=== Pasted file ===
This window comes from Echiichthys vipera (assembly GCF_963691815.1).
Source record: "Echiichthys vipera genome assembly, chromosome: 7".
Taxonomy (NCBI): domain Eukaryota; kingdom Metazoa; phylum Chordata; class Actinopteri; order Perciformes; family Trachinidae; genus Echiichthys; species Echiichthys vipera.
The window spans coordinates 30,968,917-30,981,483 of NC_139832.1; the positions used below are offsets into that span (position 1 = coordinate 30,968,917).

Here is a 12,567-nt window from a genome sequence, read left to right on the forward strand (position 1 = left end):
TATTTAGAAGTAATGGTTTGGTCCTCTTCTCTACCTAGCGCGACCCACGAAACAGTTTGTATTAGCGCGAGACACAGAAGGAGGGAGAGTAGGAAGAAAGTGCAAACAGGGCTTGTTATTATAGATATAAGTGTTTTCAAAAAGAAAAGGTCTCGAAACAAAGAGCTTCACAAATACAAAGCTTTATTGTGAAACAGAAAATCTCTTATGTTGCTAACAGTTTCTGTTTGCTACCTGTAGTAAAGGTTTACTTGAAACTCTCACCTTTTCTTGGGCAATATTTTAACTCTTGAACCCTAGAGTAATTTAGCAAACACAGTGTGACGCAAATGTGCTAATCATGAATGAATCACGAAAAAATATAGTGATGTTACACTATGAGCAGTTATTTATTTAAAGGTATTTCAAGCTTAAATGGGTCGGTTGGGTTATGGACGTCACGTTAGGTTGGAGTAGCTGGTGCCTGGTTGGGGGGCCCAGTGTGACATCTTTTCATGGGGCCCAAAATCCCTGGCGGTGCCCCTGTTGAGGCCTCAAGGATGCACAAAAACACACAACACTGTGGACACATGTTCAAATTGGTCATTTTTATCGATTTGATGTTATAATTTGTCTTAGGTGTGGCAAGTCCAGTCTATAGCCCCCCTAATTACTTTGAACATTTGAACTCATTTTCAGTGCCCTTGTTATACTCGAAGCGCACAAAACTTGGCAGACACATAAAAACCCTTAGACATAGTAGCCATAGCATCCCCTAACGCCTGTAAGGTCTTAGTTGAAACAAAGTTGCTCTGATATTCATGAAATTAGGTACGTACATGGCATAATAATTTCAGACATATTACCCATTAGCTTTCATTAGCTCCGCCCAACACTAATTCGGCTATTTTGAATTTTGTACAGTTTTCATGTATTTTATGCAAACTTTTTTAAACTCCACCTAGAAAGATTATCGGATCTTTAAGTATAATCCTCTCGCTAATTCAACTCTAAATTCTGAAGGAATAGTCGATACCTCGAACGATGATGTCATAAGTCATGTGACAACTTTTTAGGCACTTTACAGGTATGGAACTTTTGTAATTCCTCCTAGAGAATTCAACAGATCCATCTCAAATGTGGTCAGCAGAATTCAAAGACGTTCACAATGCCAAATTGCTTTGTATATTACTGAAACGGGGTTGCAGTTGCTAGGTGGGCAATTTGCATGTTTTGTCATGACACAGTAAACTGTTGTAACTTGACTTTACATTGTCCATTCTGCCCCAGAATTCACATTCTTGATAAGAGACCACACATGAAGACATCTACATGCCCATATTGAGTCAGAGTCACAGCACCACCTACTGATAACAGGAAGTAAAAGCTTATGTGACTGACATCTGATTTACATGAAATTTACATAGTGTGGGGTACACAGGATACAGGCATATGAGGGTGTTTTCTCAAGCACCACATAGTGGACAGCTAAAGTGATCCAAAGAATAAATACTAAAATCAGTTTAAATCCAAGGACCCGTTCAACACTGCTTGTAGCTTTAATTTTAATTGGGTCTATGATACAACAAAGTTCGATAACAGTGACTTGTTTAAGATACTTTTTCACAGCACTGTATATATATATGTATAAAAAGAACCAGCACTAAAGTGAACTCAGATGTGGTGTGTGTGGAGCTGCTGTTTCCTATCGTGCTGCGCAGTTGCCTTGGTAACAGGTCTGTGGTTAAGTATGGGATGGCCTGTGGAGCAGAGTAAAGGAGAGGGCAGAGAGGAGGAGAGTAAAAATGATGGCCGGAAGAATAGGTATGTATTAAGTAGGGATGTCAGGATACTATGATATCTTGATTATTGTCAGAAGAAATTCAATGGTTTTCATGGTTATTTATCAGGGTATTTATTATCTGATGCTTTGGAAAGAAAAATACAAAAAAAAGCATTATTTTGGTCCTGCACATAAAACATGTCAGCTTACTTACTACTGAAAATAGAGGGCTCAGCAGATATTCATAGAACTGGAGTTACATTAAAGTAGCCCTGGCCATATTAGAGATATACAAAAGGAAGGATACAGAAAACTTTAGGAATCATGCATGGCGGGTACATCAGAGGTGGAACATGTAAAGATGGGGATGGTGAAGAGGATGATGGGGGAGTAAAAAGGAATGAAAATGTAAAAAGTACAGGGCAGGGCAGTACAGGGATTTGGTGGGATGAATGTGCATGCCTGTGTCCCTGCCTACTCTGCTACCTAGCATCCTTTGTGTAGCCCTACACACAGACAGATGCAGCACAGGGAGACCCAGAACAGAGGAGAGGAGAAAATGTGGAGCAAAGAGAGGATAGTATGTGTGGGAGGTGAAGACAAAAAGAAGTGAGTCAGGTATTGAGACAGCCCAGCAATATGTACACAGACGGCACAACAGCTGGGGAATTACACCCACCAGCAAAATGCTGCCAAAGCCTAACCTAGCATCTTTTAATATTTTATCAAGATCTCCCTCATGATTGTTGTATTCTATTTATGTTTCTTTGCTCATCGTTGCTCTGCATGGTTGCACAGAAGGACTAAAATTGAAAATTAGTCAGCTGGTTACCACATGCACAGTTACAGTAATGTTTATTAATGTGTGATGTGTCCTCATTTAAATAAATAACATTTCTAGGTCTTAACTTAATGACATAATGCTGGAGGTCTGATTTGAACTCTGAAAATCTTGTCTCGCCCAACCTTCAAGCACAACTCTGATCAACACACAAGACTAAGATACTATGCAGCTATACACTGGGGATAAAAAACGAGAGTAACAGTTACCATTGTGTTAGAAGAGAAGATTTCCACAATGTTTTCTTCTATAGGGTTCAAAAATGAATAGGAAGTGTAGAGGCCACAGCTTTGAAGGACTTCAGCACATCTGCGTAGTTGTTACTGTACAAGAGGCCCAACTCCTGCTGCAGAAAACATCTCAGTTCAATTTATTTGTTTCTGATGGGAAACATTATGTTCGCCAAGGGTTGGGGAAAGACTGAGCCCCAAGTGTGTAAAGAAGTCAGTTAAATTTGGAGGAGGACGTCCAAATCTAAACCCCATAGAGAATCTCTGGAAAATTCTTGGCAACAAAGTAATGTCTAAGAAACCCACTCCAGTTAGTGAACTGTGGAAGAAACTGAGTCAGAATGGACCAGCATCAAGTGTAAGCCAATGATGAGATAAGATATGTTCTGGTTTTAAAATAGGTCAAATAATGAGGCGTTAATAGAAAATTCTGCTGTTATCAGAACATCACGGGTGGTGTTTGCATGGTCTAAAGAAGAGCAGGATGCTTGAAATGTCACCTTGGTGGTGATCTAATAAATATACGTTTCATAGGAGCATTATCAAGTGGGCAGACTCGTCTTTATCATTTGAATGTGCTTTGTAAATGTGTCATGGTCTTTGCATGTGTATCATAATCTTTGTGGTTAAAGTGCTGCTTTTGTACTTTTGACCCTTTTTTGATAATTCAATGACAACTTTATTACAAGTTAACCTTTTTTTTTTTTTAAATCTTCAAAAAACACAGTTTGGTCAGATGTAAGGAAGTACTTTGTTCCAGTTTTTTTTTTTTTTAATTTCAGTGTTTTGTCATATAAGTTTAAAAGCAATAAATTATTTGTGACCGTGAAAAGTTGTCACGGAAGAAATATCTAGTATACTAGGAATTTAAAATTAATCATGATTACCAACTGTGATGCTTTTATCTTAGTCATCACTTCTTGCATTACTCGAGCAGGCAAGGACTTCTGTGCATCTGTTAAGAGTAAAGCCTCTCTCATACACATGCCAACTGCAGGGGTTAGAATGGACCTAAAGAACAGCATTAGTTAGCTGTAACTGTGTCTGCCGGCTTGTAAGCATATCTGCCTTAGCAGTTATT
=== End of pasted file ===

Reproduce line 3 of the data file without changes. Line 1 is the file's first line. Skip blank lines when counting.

Taxonomy (NCBI): domain Eukaryota; kingdom Metazoa; phylum Chordata; class Actinopteri; order Perciformes; family Trachinidae; genus Echiichthys; species Echiichthys vipera.